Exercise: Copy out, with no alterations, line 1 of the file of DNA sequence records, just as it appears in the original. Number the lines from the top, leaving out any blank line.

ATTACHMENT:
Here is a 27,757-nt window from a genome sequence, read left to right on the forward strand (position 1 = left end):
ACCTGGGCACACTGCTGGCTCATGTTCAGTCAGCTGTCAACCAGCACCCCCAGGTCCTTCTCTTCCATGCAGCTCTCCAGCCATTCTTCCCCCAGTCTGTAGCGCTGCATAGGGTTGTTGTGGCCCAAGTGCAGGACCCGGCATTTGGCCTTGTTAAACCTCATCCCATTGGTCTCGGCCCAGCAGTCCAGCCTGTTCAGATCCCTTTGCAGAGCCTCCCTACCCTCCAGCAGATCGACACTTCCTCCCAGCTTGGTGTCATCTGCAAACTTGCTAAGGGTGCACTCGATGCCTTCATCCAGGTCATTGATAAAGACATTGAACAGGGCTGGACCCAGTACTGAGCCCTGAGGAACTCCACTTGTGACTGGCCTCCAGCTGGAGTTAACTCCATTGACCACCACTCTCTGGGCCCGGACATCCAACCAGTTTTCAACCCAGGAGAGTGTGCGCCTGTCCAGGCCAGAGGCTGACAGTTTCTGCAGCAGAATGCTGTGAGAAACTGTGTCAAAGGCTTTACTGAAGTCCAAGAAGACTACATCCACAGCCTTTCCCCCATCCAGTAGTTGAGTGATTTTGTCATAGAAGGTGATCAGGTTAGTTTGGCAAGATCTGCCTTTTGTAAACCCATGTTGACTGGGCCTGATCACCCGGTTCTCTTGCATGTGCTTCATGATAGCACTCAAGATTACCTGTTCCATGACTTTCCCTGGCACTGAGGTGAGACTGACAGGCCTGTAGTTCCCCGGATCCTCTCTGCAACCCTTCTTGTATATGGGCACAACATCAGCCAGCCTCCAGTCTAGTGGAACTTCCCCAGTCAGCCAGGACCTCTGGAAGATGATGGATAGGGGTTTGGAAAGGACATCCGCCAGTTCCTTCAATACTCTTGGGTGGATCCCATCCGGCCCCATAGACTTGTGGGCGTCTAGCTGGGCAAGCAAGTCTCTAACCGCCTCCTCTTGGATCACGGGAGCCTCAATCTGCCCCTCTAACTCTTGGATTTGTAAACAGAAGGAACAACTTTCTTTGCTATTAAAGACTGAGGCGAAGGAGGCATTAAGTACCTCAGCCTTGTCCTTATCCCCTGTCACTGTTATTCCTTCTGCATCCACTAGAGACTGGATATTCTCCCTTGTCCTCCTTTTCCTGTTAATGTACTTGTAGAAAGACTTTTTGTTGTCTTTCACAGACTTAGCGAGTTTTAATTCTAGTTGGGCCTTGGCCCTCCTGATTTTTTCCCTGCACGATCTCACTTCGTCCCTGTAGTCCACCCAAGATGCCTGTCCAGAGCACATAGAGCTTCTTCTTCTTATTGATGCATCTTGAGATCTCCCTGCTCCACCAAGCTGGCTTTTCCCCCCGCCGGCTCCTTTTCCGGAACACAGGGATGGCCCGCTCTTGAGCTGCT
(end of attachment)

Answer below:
Here is a 27,757-nt window from a genome sequence, read left to right on the forward strand (position 1 = left end):